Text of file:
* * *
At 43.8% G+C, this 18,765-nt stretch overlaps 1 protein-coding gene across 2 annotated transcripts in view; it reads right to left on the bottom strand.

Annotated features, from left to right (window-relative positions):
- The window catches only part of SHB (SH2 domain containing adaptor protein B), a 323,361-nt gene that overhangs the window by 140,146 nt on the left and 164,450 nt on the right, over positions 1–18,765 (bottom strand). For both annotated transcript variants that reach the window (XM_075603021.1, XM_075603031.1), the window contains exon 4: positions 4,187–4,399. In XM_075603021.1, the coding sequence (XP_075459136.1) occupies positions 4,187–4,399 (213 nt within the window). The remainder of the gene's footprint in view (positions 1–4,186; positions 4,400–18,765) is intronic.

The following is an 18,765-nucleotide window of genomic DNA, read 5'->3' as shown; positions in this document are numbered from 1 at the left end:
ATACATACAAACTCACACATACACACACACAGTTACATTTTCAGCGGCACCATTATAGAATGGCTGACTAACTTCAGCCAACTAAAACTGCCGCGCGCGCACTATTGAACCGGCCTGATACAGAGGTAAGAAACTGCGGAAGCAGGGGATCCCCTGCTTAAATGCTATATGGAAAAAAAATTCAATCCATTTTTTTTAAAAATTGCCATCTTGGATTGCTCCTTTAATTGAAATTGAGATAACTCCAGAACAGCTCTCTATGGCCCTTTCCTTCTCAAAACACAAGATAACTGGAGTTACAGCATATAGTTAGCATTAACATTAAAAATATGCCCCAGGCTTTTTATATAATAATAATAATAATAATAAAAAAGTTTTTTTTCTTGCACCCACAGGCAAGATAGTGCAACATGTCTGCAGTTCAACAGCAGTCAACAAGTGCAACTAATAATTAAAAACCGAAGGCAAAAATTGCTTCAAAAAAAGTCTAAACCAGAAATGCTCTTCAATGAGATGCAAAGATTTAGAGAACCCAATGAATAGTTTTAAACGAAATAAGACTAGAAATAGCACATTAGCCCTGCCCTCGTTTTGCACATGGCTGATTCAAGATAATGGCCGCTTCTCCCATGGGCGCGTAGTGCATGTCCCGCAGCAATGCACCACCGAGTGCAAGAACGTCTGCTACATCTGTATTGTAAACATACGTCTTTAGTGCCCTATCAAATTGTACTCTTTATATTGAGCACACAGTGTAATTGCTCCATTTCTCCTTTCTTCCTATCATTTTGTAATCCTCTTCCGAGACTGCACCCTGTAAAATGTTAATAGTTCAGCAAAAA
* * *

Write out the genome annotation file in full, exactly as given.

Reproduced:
At 43.8% G+C, this 18,765-nt stretch overlaps 1 protein-coding gene across 2 annotated transcripts in view; it reads right to left on the bottom strand.

Annotated features, from left to right (window-relative positions):
- The window catches only part of SHB (SH2 domain containing adaptor protein B), a 323,361-nt gene that overhangs the window by 140,146 nt on the left and 164,450 nt on the right, over positions 1–18,765 (bottom strand). For both annotated transcript variants that reach the window (XM_075603021.1, XM_075603031.1), the window contains exon 4: positions 4,187–4,399. In XM_075603021.1, the coding sequence (XP_075459136.1) occupies positions 4,187–4,399 (213 nt within the window). The remainder of the gene's footprint in view (positions 1–4,186; positions 4,400–18,765) is intronic.

The following is an 18,765-nucleotide window of genomic DNA, read 5'->3' as shown; positions in this document are numbered from 1 at the left end:
ATACATACAAACTCACACATACACACACACAGTTACATTTTCAGCGGCACCATTATAGAATGGCTGACTAACTTCAGCCAACTAAAACTGCCGCGCGCGCACTATTGAACCGGCCTGATACAGAGGTAAGAAACTGCGGAAGCAGGGGATCCCCTGCTTAAATGCTATATGGAAAAAAAATTCAATCCATTTTTTTTAAAAATTGCCATCTTGGATTGCTCCTTTAATTGAAATTGAGATAACTCCAGAACAGCTCTCTATGGCCCTTTCCTTCTCAAAACACAAGATAACTGGAGTTACAGCATATAGTTAGCATTAACATTAAAAATATGCCCCAGGCTTTTTATATAATAATAATAATAATAATAAAAAAGTTTTTTTTCTTGCACCCACAGGCAAGATAGTGCAACATGTCTGCAGTTCAACAGCAGTCAACAAGTGCAACTAATAATTAAAAACCGAAGGCAAAAATTGCTTCAAAAAAAGTCTAAACCAGAAATGCTCTTCAATGAGATGCAAAGATTTAGAGAACCCAATGAATAGTTTTAAACGAAATAAGACTAGAAATAGCACATTAGCCCTGCCCTCGTTTTGCACATGGCTGATTCAAGATAATGGCCGCTTCTCCCATGGGCGCGTAGTGCATGTCCCGCAGCAATGCACCACCGAGTGCAAGAACGTCTGCTACATCTGTATTGTAAACATACGTCTTTAGTGCCCTATCAAATTGTACTCTTTATATTGAGCACACAGTGTAATTGCTCCATTTCTCCTTTCTTCCTATCATTTTGTAATCCTCTTCCGAGACTGCACCCTGTAAAATGTTAATAGTTCAGCAAAAA